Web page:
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“The best day is the one when there are no casualties, nobody dies”

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Kabul, May 2013. “Know your soldiers, look out for their safety and well-being”. This is one of the rules on the wall of Deputy Minister of Interior Mohammad Ayoub Salangi. And he is a man who lives as he preaches: he wants to reach his men and women at the provinces and help them to work more efficiently and stay safe at the same time.

If General Salangi could choose, he wouldn’t spend his whole working day in the office inside the walls of the Ministry of interior. Instead he would love to go to even the most remote places in his country and meet police officers, learn about their needs and help them in capacity building.

But sometimes responsibilities force him to work long hours right there, in the office. The last Monday of April was one of those days. As the Minister of Interior, Mr. Mohammad Omer Daudzai, was abroad, General Salangi was the Acting Minister of Interior and at 10 am he was in the middle of the 8th meeting of that day. There was still 14 meeting on the schedule for that day.

However, it’s not the working environment or the number of meetings, which ultimately define the success and emotions after the day.

“Every day is a serious day, a serious matter for me. And the best day is the one, when there is no casualties, nobody dies”, general Salangi says. In a country where several policemen are killed nearly every week, that kind of day is definitively something to look forward for. 

It’s hardly surprising that general Salangi’s own life is constantly threatened and as a father of five he has to take care of the safety of his family. But Mohammad Ayoub Salangi has made his choice and bears the consequences, both pleasant and unpleasant ones: “For every human being there is a choice to be made: either you work just for yourself or you work for the others. I chose to work for others, for my country, but of course my family is important to me too.”

Like most of the fathers everywhere on this globe, Mohammad Ayoub Salangi hopes to leave a better world for his children and grandchildren. But he is not only hoping, he is also working for it. The first round of the presidential elections is a convincing proof, that Afghan National Police really has gone a long way and is able to deliver successfully, in a very professional way.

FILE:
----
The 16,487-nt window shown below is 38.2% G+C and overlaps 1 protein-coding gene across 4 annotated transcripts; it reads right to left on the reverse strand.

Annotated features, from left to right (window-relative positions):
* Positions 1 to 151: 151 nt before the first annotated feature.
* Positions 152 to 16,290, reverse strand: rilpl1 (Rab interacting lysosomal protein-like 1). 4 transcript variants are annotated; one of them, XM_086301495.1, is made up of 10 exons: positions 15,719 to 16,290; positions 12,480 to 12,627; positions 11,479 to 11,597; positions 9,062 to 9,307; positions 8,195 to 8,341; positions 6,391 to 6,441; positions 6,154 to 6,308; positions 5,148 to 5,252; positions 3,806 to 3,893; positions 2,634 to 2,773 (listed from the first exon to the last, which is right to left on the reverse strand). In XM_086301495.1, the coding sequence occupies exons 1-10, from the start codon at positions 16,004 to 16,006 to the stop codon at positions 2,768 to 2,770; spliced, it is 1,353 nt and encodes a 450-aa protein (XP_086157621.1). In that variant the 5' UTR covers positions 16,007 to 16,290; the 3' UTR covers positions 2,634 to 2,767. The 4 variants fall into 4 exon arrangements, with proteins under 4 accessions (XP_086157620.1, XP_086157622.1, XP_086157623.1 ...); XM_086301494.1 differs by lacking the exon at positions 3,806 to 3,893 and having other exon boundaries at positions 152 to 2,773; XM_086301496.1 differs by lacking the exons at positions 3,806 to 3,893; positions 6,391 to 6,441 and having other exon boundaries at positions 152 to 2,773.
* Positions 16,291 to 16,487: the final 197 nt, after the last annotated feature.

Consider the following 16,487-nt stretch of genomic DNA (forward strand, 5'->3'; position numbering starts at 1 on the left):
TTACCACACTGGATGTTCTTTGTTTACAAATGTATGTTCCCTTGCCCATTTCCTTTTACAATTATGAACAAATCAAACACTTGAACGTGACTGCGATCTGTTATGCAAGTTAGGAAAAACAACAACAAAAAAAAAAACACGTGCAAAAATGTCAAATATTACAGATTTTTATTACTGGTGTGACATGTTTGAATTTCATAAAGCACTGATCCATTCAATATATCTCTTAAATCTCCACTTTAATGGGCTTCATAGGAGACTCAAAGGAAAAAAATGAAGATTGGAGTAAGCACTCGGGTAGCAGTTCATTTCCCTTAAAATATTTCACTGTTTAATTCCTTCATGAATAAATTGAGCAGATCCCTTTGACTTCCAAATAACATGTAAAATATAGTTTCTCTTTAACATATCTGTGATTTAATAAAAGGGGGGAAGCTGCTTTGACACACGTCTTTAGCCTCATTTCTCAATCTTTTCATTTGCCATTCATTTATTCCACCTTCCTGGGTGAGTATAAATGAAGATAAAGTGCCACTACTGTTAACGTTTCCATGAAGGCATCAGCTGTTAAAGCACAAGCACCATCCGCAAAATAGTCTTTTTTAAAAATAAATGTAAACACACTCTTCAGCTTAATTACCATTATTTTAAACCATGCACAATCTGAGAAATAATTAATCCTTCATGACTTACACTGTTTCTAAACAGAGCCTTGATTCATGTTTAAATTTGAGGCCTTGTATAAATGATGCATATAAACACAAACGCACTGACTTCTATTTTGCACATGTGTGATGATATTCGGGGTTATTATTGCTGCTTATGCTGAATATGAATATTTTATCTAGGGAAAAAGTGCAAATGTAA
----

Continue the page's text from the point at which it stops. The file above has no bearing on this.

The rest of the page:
“The first round of the elections substantiated the commitment of the Afghan Security Forces to their work and the security of the country. We could also witness the fact that Afghan people wanted to vote. I went to the provinces to assess the situation myself and at first we saw that people were doubtful about the security and their possibilities to cast a vote in peace. But in the end they decided to do it and it was a success for the country and for the security forces”, Salangi says.

“We are fully prepared to secure the second round of the election, again in good cooperation with our international counterparts.”

Deputy Minister Salangi is very proud of the security measures taken under the Afghan ownership but at the same time he admits that the success derives from the long cooperation with the International Community.  “The capacity building during the last 13 years has brought us into a situation where we Afghans can secure our own country. I want to thank the nations that have sent their sons and daughters here, some of whom have lost their lives helping us, and I’m thankful for all the financial help we have received from abroad. That money and those sacrifices have not been wasted”, Salangi assures.

The Deputy Minister is especially grateful for EUPOL Mission for the very productive cooperation, for joint efforts in capacity building and all the equipment received by Afghan National Police. Also the knowledge about the way police works in various European countries is much appreciated by the Deputy Minister. His unambiguous wish is that the close cooperation will continue in the future.

“Cases like the Serena attack, the killing of a journalist and his family, were widely despised both in Afghanistan and in other countries. We need to fight terrorism together also hereafter.”

How to do that? Some guidelines and certainly something to reflect for every member of the Afghan police as well as everyone in the International Community can be found from the wall of Deputy Minister Salangi’s office. The list of the 11 Rules of Leadership – including the “Know your Soldiers” rule – begins with: “Know yourself and seek self-improvement”.  Equally important are the rules like “Be technically and tactically proficient” or “Seek responsibility and take responsibility of your actions”.

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